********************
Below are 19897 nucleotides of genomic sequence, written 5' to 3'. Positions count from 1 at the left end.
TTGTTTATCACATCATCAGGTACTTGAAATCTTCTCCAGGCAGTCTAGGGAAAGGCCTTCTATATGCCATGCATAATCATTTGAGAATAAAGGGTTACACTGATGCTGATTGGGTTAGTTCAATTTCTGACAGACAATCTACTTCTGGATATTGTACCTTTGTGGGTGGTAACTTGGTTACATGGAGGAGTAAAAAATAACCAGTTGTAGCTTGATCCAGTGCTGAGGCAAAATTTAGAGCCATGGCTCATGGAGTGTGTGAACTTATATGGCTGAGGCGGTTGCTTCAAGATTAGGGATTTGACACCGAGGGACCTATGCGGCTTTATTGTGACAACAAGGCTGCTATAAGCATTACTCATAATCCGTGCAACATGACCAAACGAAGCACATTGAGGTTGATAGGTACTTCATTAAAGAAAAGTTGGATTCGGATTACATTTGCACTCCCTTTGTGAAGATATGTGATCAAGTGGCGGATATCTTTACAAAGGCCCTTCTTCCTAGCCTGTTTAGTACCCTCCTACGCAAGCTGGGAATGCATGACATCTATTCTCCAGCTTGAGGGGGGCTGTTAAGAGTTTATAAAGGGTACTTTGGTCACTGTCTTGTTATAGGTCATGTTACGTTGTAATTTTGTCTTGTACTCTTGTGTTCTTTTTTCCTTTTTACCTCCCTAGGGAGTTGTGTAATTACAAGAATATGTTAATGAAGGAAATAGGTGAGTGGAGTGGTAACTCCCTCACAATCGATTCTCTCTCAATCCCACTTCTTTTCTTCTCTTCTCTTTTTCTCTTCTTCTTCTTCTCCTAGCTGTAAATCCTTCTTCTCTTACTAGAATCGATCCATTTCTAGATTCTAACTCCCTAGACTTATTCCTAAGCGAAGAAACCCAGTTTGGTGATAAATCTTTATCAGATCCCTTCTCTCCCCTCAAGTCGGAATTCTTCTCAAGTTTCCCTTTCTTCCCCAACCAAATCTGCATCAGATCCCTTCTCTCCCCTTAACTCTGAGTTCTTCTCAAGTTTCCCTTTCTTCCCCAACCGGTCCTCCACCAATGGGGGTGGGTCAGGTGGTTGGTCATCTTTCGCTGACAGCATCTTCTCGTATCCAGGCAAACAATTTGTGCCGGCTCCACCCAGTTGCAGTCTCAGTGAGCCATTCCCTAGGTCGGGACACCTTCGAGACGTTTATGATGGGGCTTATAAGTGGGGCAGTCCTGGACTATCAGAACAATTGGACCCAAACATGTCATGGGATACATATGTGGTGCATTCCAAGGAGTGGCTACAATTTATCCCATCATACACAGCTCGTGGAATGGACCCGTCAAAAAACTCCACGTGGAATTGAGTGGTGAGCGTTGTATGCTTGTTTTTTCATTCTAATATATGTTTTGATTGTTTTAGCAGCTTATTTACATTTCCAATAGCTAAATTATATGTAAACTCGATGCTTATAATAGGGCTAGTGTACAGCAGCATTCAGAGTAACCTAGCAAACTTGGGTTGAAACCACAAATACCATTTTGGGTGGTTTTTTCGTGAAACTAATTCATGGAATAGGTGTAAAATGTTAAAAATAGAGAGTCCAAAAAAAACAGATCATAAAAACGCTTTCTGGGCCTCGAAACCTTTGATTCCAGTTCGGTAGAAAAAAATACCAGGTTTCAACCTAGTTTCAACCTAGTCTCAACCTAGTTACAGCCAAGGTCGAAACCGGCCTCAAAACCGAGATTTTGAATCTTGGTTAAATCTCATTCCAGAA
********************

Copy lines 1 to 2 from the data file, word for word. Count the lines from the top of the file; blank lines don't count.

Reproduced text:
Below are 19897 nucleotides of genomic sequence, written 5' to 3'. Positions count from 1 at the left end.
TTGTTTATCACATCATCAGGTACTTGAAATCTTCTCCAGGCAGTCTAGGGAAAGGCCTTCTATATGCCATGCATAATCATTTGAGAATAAAGGGTTACACTGATGCTGATTGGGTTAGTTCAATTTCTGACAGACAATCTACTTCTGGATATTGTACCTTTGTGGGTGGTAACTTGGTTACATGGAGGAGTAAAAAATAACCAGTTGTAGCTTGATCCAGTGCTGAGGCAAAATTTAGAGCCATGGCTCATGGAGTGTGTGAACTTATATGGCTGAGGCGGTTGCTTCAAGATTAGGGATTTGACACCGAGGGACCTATGCGGCTTTATTGTGACAACAAGGCTGCTATAAGCATTACTCATAATCCGTGCAACATGACCAAACGAAGCACATTGAGGTTGATAGGTACTTCATTAAAGAAAAGTTGGATTCGGATTACATTTGCACTCCCTTTGTGAAGATATGTGATCAAGTGGCGGATATCTTTACAAAGGCCCTTCTTCCTAGCCTGTTTAGTACCCTCCTACGCAAGCTGGGAATGCATGACATCTATTCTCCAGCTTGAGGGGGGCTGTTAAGAGTTTATAAAGGGTACTTTGGTCACTGTCTTGTTATAGGTCATGTTACGTTGTAATTTTGTCTTGTACTCTTGTGTTCTTTTTTCCTTTTTACCTCCCTAGGGAGTTGTGTAATTACAAGAATATGTTAATGAAGGAAATAGGTGAGTGGAGTGGTAACTCCCTCACAATCGATTCTCTCTCAATCCCACTTCTTTTCTTCTCTTCTCTTTTTCTCTTCTTCTTCTTCTCCTAGCTGTAAATCCTTCTTCTCTTACTAGAATCGATCCATTTCTAGATTCTAACTCCCTAGACTTATTCCTAAGCGAAGAAACCCAGTTTGGTGATAAATCTTTATCAGATCCCTTCTCTCCCCTCAAGTCGGAATTCTTCTCAAGTTTCCCTTTCTTCCCCAACCAAATCTGCATCAGATCCCTTCTCTCCCCTTAACTCTGAGTTCTTCTCAAGTTTCCCTTTCTTCCCCAACCGGTCCTCCACCAATGGGGGTGGGTCAGGTGGTTGGTCATCTTTCGCTGACAGCATCTTCTCGTATCCAGGCAAACAATTTGTGCCGGCTCCACCCAGTTGCAGTCTCAGTGAGCCATTCCCTAGGTCGGGACACCTTCGAGACGTTTATGATGGGGCTTATAAGTGGGGCAGTCCTGGACTATCAGAACAATTGGACCCAAACATGTCATGGGATACATATGTGGTGCATTCCAAGGAGTGGCTACAATTTATCCCATCATACACAGCTCGTGGAATGGACCCGTCAAAAAACTCCACGTGGAATTGAGTGGTGAGCGTTGTATGCTTGTTTTTTCATTCTAATATATGTTTTGATTGTTTTAGCAGCTTATTTACATTTCCAATAGCTAAATTATATGTAAACTCGATGCTTATAATAGGGCTAGTGTACAGCAGCATTCAGAGTAACCTAGCAAACTTGGGTTGAAACCACAAATACCATTTTGGGTGGTTTTTTCGTGAAACTAATTCATGGAATAGGTGTAAAATGTTAAAAATAGAGAGTCCAAAAAAAACAGATCATAAAAACGCTTTCTGGGCCTCGAAACCTTTGATTCCAGTTCGGTAGAAAAAAATACCAGGTTTCAACCTAGTTTCAACCTAGTCTCAACCTAGTTACAGCCAAGGTCGAAACCGGCCTCAAAACCGAGATTTTGAATCTTGGTTAAATCTCATTCCAGAA